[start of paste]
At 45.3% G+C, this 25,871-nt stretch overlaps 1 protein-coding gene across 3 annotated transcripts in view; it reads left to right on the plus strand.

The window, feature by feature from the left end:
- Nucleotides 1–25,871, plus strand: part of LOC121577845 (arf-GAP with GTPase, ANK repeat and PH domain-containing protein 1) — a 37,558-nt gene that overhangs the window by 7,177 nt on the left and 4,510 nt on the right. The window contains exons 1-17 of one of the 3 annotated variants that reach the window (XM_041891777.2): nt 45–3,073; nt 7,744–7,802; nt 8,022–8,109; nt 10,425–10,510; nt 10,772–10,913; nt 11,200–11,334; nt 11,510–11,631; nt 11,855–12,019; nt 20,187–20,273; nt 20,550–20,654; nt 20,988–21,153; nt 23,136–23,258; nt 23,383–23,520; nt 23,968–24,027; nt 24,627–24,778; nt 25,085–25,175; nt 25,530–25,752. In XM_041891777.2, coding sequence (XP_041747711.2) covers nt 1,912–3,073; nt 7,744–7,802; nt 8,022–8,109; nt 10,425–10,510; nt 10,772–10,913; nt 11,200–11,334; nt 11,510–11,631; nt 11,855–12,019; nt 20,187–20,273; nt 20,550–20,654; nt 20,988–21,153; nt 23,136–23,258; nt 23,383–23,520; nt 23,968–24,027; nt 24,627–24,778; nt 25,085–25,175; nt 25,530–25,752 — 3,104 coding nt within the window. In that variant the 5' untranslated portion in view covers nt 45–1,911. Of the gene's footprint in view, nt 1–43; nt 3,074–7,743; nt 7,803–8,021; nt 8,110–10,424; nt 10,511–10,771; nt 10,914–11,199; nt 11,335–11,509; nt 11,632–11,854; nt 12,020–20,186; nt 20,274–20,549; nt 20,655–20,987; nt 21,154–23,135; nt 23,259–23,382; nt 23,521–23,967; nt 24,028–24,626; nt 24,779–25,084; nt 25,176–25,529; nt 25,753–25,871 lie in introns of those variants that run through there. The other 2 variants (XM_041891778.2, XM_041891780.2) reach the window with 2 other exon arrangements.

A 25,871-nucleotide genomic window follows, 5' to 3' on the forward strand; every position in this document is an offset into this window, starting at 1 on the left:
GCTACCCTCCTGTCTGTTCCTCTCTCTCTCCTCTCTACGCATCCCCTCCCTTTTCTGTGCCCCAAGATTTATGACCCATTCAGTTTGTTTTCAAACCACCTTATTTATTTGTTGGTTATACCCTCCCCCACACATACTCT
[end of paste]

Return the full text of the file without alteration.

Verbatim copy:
At 45.3% G+C, this 25,871-nt stretch overlaps 1 protein-coding gene across 3 annotated transcripts in view; it reads left to right on the plus strand.

The window, feature by feature from the left end:
- Nucleotides 1–25,871, plus strand: part of LOC121577845 (arf-GAP with GTPase, ANK repeat and PH domain-containing protein 1) — a 37,558-nt gene that overhangs the window by 7,177 nt on the left and 4,510 nt on the right. The window contains exons 1-17 of one of the 3 annotated variants that reach the window (XM_041891777.2): nt 45–3,073; nt 7,744–7,802; nt 8,022–8,109; nt 10,425–10,510; nt 10,772–10,913; nt 11,200–11,334; nt 11,510–11,631; nt 11,855–12,019; nt 20,187–20,273; nt 20,550–20,654; nt 20,988–21,153; nt 23,136–23,258; nt 23,383–23,520; nt 23,968–24,027; nt 24,627–24,778; nt 25,085–25,175; nt 25,530–25,752. In XM_041891777.2, coding sequence (XP_041747711.2) covers nt 1,912–3,073; nt 7,744–7,802; nt 8,022–8,109; nt 10,425–10,510; nt 10,772–10,913; nt 11,200–11,334; nt 11,510–11,631; nt 11,855–12,019; nt 20,187–20,273; nt 20,550–20,654; nt 20,988–21,153; nt 23,136–23,258; nt 23,383–23,520; nt 23,968–24,027; nt 24,627–24,778; nt 25,085–25,175; nt 25,530–25,752 — 3,104 coding nt within the window. In that variant the 5' untranslated portion in view covers nt 45–1,911. Of the gene's footprint in view, nt 1–43; nt 3,074–7,743; nt 7,803–8,021; nt 8,110–10,424; nt 10,511–10,771; nt 10,914–11,199; nt 11,335–11,509; nt 11,632–11,854; nt 12,020–20,186; nt 20,274–20,549; nt 20,655–20,987; nt 21,154–23,135; nt 23,259–23,382; nt 23,521–23,967; nt 24,028–24,626; nt 24,779–25,084; nt 25,176–25,529; nt 25,753–25,871 lie in introns of those variants that run through there. The other 2 variants (XM_041891778.2, XM_041891780.2) reach the window with 2 other exon arrangements.

A 25,871-nucleotide genomic window follows, 5' to 3' on the forward strand; every position in this document is an offset into this window, starting at 1 on the left:
GCTACCCTCCTGTCTGTTCCTCTCTCTCTCCTCTCTACGCATCCCCTCCCTTTTCTGTGCCCCAAGATTTATGACCCATTCAGTTTGTTTTCAAACCACCTTATTTATTTGTTGGTTATACCCTCCCCCACACATACTCT